In addition, psychodynamic mechanisms may have caused these women to experience gynaecological symptoms as particularly bothersome, potentially leading to more dramatic treatment considerations, such as invasive surgery, even when no underlying pathology had been identified. Indeed, in our study, the association with previous adverse experiences was stronger in the 63 women (49.2%) who did not have a specified ovarian indication for the oophorectomy. A total of 26 women (20.3%), in addition to having no ovarian indication, also had no recognised uterine condition. For these women, idiopathic chronic pelvic pain, abnormal uterine bleeding, or both were the only indication for the extensive surgery. Some of these women underwent repeated visits with a variety of medical providers in which they reported multiple symptoms and complaints, and often asked for the surgery as a “definitive solution”. Few women linked the present gynaecological symptoms with traumatic experiences dating back to childhood or earlier adulthood, possibly because these traumatic events were inaccessible to their memory. Conceivably, this inability to retrieve and process their past experiences led some women to believe that their distress could be alleviated by removing their reproductive organs.
Implications for clinicians
The lack of awareness of a past emotional trauma that strongly influences the current experiences is described as disavowal in the psychoanalytic literature and as experiential avoidance in the cognitive behavioural therapy literature.40–43 For many women, disavowal may have been a key mechanism leading to a request for surgery, even when gynaecological symptoms were unexplained or considered to be minor by the medical providers. By accepting the woman’s request for surgery in the absence of a pathological indication, the physician may miss an important opportunity to help that woman understand the emotional and mental nature of her current symptoms. In addition, the oophorectomy may pose major harm to the woman due to the increased risk of premature morbidity and mortality.1–7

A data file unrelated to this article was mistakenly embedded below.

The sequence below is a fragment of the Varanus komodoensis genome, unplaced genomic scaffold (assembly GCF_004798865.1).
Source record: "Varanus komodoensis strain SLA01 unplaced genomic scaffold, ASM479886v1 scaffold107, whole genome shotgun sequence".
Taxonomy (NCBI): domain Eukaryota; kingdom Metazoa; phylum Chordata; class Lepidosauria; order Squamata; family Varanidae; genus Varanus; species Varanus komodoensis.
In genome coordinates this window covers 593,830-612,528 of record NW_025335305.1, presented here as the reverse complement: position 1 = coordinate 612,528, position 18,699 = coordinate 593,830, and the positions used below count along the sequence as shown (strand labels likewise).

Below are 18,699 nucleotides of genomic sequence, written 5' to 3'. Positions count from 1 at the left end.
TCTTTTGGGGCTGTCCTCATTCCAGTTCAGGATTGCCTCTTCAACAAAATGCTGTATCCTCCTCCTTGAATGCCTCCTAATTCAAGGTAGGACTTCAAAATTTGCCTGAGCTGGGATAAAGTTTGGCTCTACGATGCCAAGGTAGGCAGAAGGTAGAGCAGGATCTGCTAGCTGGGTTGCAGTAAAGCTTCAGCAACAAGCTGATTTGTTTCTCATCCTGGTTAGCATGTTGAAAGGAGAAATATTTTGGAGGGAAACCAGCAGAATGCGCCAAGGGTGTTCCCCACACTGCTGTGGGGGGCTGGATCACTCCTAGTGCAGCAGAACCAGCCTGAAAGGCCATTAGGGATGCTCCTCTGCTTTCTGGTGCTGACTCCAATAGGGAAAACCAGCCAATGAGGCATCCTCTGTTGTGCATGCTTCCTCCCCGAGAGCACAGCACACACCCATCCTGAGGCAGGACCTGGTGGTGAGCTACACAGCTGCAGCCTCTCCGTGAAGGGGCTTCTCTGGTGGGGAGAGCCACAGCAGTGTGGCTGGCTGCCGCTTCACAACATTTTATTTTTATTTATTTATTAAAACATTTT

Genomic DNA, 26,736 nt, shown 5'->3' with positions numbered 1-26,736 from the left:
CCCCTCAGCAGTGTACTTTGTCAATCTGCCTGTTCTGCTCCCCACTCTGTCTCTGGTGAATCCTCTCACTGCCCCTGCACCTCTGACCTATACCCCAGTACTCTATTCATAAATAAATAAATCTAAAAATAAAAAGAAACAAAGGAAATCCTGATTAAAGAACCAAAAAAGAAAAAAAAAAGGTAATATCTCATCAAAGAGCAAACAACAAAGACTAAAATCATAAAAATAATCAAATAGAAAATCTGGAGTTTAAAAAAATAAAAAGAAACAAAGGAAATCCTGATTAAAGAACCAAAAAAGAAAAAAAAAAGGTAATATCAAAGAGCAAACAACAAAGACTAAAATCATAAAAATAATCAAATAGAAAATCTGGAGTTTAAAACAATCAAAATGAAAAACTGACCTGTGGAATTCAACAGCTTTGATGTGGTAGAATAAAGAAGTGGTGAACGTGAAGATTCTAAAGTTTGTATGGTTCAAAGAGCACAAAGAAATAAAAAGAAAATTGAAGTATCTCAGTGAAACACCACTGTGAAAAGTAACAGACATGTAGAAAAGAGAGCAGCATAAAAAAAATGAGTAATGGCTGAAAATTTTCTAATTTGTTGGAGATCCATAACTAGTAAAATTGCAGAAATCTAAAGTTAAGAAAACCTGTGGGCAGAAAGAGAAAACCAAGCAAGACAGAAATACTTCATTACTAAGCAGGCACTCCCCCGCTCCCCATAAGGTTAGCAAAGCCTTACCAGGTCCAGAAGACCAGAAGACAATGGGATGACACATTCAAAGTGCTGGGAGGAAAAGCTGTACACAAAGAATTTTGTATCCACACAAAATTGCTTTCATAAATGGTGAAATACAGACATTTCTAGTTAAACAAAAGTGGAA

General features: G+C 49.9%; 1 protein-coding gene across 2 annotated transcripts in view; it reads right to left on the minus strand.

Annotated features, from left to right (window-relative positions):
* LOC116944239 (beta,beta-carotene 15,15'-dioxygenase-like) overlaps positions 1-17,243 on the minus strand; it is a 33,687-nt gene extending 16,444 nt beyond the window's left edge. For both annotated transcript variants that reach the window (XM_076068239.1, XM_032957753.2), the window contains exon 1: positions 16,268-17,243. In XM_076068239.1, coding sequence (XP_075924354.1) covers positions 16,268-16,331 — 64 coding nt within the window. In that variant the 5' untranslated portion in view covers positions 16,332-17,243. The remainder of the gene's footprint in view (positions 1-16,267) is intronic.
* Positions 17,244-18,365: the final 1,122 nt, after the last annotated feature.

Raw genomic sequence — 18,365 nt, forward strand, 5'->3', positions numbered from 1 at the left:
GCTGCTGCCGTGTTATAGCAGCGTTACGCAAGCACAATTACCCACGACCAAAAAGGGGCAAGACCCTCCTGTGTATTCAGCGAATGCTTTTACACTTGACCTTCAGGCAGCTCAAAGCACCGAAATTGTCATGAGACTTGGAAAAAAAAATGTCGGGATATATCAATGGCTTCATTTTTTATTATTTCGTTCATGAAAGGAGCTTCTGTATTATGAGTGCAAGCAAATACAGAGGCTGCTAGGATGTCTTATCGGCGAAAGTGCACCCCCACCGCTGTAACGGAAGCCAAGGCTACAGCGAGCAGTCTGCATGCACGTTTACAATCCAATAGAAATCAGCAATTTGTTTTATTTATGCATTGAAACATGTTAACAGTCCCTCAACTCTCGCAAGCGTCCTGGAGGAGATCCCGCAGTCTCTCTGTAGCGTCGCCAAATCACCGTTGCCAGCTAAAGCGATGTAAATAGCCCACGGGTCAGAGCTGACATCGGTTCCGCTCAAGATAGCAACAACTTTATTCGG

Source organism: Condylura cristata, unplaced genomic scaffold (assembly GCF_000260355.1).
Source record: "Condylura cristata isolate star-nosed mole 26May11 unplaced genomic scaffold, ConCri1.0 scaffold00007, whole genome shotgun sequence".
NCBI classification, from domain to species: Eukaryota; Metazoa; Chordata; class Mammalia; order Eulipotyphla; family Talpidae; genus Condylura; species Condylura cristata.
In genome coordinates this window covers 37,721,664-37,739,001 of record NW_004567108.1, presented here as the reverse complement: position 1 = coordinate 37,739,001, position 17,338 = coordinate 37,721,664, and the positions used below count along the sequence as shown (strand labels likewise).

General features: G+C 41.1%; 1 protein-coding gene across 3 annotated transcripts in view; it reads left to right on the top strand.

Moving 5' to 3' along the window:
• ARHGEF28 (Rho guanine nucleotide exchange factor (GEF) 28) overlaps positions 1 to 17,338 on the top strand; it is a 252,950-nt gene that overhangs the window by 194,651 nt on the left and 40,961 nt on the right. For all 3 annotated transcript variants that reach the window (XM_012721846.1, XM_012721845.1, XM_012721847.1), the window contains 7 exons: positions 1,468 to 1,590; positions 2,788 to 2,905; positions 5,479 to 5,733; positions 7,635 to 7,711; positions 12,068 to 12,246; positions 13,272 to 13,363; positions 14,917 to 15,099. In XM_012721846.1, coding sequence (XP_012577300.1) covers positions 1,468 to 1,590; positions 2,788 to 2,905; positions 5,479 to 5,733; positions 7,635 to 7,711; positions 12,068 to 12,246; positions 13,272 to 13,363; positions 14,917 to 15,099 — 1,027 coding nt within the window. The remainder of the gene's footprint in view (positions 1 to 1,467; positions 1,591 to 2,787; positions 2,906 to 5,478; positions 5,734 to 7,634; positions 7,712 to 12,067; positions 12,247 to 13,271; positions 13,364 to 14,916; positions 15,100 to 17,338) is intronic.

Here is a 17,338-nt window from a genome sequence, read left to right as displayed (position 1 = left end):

Women who suffered adverse experiences as a child or abuse during adulthood are at increased risk of undergoing bilateral oophorectomy before menopause, almost always in conjunction with a hysterectomy. The association does not appear to be mediated by a number of psychosocial or medical variables that we investigated. Therefore, we suggest that the association may be explained by a combination of biological, emotional, and psychodynamic mechanisms. We hope that this study will raise awareness among both women and gynaecological providers of the importance of considering childhood experiences and adult abuse and of discouraging oophorectomy in the absence of ovarian cancer or of a markedly increased risk of cancer (eg, carriers of high-risk genetic variants).
We thank Ms Robin Adams for her assistance in typing and formatting the manuscript.
Contributors LGR, CYS, BRG and WAR were involved in the conception and design of the study. LGR collected the data via medical record abstraction. LGR, CYS, BRG and WAR participated in data analysis. All authors (LGR, CYS, BRG, SSF, LTS, EAS and WAR) contributed to interpretation of the data and critical revision of the manuscript. All authors (LGR, CYS, BRG, SSF, LTS, EAS and WAR) also approved the final version to be published.
Funding This study used the resources of the Rochester Epidemiology Project, which is supported by the National Institute on Aging of the National Institutes of Health (NIH) under Award Number R01 AG034676. This study was also supported by funds from the Mayo Clinic Research Committee (to WAR). WAR was partly supported by the NIH grants P50 AG044170, U01 AG006786 and P01 AG004875.
Competing interests None declared.
Patient consent Informed consent was waived; however, we did not include data for any person who had not given permission for their medical records to be used for research (Minnesota Research Authorization).
Ethics approval This study was approved by the Mayo Clinic and Olmsted Medical Center Institutional Review Boards.
Provenance and peer review Not commissioned; externally peer reviewed.
Data sharing statement No additional data are available.